Patients with depression ‘less likely’ to go home after CLTI revascularization


A recent analysis established an association between depression and non-home discharge after revascularization for chronic limb-threatening ischemia (CLTI)—providing further evidence, the authors say, that an increased awareness of mental health is fundamental to care for vascular surgery patients.

Joel L. Ramirez, a resident in the division of vascular and endovascular surgery at the University of California, San Francisco, James C. Iannuzzi, MD, a vascular surgeon in the same department, and colleagues write in an online Journal of Vascular Surgery (JVS) article that these results “provide further evidence of the negative impact that comorbid depression has on patients undergoing revascularization for CLTI,” and propose that future studies should examine whether treating depression can improve outcomes in this patient population.

“Recent evidence suggests that depression in patients with peripheral arterial disease (PAD) is associated with increased postoperative complications,” the authors begin, noting that problems can include decreased primary and secondary patency after revascularization and increased risk of major amputation and mortality.

Ramirez et al note that the impact of depression on non-home discharge after vascular surgery remains unexplored, despite this being “an important outcome” for patients. They hypothesized that depression would be associated with an increased risk for non-home discharge following revascularization for CLTI.

The investigators identified endovascular, open, and hybrid cases of revascularization for CLTI from the 2012–2014 National (Nationwide) Inpatient Sample, which they explain is “a patient-level administrative claims database that is published annually by the Agency for Healthcare Research and Quality and represents approximately 20% of discharges from U.S. hospitals.” They write that a hierarchical multivariable binary logistic regression controlling for hospital level variation examined the association between depression and non-home discharge and controlled for confounders meeting p<0.01 on bivariate analysis.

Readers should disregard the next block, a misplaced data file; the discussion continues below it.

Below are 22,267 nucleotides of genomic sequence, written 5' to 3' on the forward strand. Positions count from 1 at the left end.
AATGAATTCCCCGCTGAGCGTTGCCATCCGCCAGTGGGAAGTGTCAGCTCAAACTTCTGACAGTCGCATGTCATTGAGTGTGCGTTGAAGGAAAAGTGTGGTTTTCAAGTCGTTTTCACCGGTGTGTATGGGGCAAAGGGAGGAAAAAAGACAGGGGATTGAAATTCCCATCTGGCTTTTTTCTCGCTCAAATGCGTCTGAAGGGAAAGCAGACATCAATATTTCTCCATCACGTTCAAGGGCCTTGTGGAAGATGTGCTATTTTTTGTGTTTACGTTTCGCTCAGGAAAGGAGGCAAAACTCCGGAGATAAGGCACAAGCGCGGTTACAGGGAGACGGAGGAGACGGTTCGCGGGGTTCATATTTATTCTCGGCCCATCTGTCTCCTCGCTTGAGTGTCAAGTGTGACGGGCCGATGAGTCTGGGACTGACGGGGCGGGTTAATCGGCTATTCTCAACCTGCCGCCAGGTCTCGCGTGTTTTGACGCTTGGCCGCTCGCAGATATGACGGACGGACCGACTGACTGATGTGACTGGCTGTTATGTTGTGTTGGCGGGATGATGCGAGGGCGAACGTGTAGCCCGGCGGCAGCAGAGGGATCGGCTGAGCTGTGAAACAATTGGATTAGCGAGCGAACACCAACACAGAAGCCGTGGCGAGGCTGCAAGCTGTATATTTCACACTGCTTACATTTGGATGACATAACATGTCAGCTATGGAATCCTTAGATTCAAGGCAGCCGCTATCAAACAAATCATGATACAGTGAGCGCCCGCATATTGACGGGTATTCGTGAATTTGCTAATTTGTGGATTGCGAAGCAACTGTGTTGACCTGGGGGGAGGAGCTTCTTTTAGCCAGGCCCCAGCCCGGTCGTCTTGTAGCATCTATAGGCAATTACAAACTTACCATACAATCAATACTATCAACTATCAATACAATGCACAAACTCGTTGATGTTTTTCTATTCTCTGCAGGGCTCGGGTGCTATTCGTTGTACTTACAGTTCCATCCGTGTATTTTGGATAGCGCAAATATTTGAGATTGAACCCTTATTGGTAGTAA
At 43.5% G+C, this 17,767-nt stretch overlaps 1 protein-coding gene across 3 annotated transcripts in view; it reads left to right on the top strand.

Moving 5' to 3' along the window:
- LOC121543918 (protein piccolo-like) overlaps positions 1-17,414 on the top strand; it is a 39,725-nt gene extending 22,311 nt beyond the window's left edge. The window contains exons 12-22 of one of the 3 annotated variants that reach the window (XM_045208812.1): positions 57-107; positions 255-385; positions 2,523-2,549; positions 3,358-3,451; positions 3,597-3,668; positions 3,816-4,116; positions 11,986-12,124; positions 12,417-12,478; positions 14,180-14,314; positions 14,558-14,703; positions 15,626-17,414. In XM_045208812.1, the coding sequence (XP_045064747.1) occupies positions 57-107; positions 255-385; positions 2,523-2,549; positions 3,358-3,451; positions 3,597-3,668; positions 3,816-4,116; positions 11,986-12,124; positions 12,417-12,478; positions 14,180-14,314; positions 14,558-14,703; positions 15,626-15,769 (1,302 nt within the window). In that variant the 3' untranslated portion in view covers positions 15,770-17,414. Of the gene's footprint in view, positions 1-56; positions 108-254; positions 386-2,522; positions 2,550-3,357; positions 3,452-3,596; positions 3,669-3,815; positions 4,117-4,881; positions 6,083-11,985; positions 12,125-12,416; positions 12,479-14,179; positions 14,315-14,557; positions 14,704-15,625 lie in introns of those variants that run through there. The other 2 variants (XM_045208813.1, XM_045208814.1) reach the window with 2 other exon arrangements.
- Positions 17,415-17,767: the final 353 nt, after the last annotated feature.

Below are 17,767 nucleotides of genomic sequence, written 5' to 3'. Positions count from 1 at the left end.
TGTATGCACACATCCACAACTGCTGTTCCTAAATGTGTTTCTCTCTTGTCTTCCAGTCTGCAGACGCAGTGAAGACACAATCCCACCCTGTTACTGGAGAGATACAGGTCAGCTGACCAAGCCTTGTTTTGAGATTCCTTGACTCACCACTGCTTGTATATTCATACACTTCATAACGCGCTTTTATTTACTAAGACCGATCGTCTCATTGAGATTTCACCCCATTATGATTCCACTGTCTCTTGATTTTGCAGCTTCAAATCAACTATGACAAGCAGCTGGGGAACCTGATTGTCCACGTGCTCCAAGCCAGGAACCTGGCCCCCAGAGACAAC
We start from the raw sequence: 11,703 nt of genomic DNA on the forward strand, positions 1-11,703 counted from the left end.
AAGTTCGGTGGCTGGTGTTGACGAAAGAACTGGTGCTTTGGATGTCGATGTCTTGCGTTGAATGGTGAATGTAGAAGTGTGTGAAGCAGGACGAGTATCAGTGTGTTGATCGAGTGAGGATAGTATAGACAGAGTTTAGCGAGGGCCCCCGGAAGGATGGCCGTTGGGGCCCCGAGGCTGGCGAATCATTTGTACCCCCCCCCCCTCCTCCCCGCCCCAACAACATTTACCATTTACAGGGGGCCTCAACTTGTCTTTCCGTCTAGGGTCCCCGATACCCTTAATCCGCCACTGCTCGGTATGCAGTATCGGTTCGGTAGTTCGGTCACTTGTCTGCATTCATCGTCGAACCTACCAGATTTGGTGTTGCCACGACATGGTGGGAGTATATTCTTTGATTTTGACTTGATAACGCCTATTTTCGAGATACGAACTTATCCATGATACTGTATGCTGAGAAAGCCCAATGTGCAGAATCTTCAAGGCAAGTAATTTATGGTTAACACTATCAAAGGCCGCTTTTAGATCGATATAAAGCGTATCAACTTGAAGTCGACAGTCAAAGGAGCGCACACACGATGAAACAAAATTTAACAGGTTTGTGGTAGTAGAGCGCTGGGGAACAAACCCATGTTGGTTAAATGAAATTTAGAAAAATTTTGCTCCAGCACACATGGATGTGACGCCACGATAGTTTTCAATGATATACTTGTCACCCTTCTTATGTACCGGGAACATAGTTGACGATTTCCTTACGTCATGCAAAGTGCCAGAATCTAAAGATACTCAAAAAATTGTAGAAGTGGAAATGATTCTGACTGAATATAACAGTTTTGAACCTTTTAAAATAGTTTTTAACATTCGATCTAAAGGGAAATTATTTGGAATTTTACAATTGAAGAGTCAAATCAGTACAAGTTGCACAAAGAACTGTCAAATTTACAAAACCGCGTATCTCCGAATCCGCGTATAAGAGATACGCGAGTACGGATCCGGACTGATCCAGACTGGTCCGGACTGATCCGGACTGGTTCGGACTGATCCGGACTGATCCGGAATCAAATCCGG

They identified 64,817 cases, of which 5,472 (8.4%) were diagnosed with depression, and 16,524 (25.5%) required non-home discharge.

The researchers relay that patients with depression were younger, more likely to be women, white, have multiple comorbidities, a non-elective admission, and experience a postoperative complication.

The authors report that, on unadjusted analyses, patients with depression had a 7% absolute increased risk of requiring non-hospital discharge (32.1% vs. 24.9%, p<0.001).

On multivariable analysis, they found that patients with depression had an adjusted 50% increased odds for non-hospital discharge (odds ratio [OR]=1.5; 95% confidence interval [CI]=1.4–1.61; c-statistic, 0.81) compared to those without depression.

After stratification by operative approach, Ramirez et al identified that depression had a larger effect estimate in endovascular revascularization (OR=1.57; 95% CI=1.42–1.74) compared to open (OR=1.45; 95% CI=1.3–1.62).

SOURCE: DOI.ORG/10.1016/J.JVS.2020.12.079


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